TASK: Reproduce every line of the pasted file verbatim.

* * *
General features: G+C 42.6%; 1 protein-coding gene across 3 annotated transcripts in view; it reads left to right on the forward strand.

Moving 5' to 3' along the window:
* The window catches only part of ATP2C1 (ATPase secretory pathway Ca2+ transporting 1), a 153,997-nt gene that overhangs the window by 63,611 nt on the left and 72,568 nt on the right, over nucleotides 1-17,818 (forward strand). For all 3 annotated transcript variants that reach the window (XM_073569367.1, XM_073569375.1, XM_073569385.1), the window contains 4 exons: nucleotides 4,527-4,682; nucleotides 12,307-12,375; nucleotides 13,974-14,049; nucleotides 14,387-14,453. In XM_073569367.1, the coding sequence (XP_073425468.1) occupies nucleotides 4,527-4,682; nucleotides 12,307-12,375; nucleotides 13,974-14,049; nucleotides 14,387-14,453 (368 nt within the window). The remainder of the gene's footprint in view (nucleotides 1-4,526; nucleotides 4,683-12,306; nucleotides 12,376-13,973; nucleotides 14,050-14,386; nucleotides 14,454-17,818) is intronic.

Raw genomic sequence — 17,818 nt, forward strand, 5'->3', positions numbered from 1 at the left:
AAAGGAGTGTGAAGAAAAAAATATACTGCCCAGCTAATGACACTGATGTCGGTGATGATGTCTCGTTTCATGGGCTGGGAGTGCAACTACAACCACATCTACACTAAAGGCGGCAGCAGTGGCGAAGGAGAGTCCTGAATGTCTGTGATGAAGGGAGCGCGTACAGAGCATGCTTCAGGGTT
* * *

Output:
General features: G+C 42.6%; 1 protein-coding gene across 3 annotated transcripts in view; it reads left to right on the forward strand.

Moving 5' to 3' along the window:
* The window catches only part of ATP2C1 (ATPase secretory pathway Ca2+ transporting 1), a 153,997-nt gene that overhangs the window by 63,611 nt on the left and 72,568 nt on the right, over nucleotides 1-17,818 (forward strand). For all 3 annotated transcript variants that reach the window (XM_073569367.1, XM_073569375.1, XM_073569385.1), the window contains 4 exons: nucleotides 4,527-4,682; nucleotides 12,307-12,375; nucleotides 13,974-14,049; nucleotides 14,387-14,453. In XM_073569367.1, the coding sequence (XP_073425468.1) occupies nucleotides 4,527-4,682; nucleotides 12,307-12,375; nucleotides 13,974-14,049; nucleotides 14,387-14,453 (368 nt within the window). The remainder of the gene's footprint in view (nucleotides 1-4,526; nucleotides 4,683-12,306; nucleotides 12,376-13,973; nucleotides 14,050-14,386; nucleotides 14,454-17,818) is intronic.

Raw genomic sequence — 17,818 nt, forward strand, 5'->3', positions numbered from 1 at the left:
AAAGGAGTGTGAAGAAAAAAATATACTGCCCAGCTAATGACACTGATGTCGGTGATGATGTCTCGTTTCATGGGCTGGGAGTGCAACTACAACCACATCTACACTAAAGGCGGCAGCAGTGGCGAAGGAGAGTCCTGAATGTCTGTGATGAAGGGAGCGCGTACAGAGCATGCTTCAGGGTT